Colorectal Cancer is on the rise in younger people. Just ask Darren Pedersen
In Canada, one in twelve people will get colorectal cancer; more often this will happen in patients in their 30’s, 40’s and younger. In an article in PHC News, CHÉOS Scientist Dr. Manoj Raval noted the increasing incidence rates of colorectal cancer among younger patients, a contrast to declining rates of colorectal cancer overall. In his practice as a colon and rectal surgery specialist at St. Paul’s, Dr. Raval has noticed the rising number of people under the age of 50 diagnosed with colon and rectal cancer.
Dr. Raval also led a patient awareness event on March 12 for Colorectal Cancer Awareness Month which took place in March. Speakers covered everything—from screening, prevention, treatment, and recovery—that patients should know about colorectal cancer. CHÉOS Scientists Drs. Carl Brown and Terry Phang are also colorectal surgeons at St. Pauls.
March is #colorectalcancer awareness month! Come to St. Paul's Hospital March 12, 630pm for everything you need to know about prevention, screening and treatment.— Dr. Manoj J. Raval (@dr_manoj_raval) March 2, 2018
Check out "St. Paul's Hospital Colorectal Cancer Public Symposium" https://t.co/7CxZFe5uet @Eventbrite
Why do women donate more kidneys than men?
Since 2005, the number of live kidney transplants in the U.S. has declined, a recent study co-authored by CHÉOS Scientists Drs. Jagbir Gill, Caren Rose, and John Gill reported. Dr. Jagbir Gill spoke with PHC News about how financial barriers may explain this decline, which appears to be driven by a decline in donation among men. The potential lost income during recovery from surgery may be deterring men from donating. The decline in donations was most pronounced among lower-income men, further implicating the role of income in the decision to donate.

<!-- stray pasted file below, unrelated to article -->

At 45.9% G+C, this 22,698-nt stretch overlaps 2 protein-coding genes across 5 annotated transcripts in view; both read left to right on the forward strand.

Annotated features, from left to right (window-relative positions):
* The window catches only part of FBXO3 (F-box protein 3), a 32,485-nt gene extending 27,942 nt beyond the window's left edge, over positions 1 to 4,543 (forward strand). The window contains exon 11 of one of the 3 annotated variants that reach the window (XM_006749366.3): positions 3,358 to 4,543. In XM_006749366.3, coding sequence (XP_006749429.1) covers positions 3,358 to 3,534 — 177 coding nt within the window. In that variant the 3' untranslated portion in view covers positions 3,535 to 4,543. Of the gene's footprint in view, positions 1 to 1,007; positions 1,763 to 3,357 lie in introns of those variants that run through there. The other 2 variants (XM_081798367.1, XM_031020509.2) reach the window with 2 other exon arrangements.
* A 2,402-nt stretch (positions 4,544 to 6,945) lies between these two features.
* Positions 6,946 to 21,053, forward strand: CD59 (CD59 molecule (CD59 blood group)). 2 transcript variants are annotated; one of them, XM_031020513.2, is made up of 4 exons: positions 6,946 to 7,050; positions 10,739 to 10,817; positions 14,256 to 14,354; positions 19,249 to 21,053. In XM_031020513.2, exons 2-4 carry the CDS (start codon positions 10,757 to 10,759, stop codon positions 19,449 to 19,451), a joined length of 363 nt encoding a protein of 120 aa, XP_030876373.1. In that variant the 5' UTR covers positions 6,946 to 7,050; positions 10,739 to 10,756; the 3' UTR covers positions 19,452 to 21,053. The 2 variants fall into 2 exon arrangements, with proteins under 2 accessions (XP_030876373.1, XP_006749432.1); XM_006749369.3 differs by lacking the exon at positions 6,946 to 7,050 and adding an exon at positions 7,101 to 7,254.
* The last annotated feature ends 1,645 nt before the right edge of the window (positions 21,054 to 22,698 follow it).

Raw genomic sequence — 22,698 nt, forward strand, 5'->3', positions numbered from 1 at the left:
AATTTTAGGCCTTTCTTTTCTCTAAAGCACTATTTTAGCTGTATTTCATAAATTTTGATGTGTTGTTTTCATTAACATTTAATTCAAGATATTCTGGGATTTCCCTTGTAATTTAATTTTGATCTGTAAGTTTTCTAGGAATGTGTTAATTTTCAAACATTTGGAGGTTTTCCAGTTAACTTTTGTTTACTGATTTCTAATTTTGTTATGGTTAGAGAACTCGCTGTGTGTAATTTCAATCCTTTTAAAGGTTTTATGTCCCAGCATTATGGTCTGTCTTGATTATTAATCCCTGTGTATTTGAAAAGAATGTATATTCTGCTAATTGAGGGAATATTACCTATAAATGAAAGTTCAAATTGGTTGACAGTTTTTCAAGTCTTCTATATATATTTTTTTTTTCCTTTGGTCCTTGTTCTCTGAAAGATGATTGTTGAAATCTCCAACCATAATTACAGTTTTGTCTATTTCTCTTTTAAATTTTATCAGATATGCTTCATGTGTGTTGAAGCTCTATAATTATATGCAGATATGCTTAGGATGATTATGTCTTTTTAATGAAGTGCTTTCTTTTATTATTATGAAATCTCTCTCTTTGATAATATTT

New heroin treatment could save lives and money, Vancouver study says
CHÉOS Scientist Dr. Nick Bansback was interviewed on the Roundhouse Radio Vancouver show Middays with Jody Vance to discuss the results and implications of the recently published cost-effectiveness analysis finding injectable hydromorphone, a licensed pain medication, might provide greater benefits and be more cost-saving in the long-term than methadone alone in individuals with severed opioid disorder. He also commented on the potential of hydromorphone in an article in the Vancouver Courier examining the use of cannabis and prescription heroin in tackling the opioid crisis. The study, which came out of the SALOME (Study to Assess Longer-term Opioid Medication Effectiveness) trial, was co-authored with CHÉOS Scientists Drs. Eugenia Oviedo-Joekes, Michael Krausz, Martin Schechter, and Aslam Anis.
Health benefits of cycling could save lives
Cycling has benefits for both mental and physical health which could help alleviate the burden of chronic disease. CHÉOS Scientist and #familydoconabike, Dr. Rita McCracken, spoke with the Georgia Straight about the why from a health perspective cycling infrastructure is a good investment for cities and commending Vancouver on its efforts in increasing access to safe cycling so far.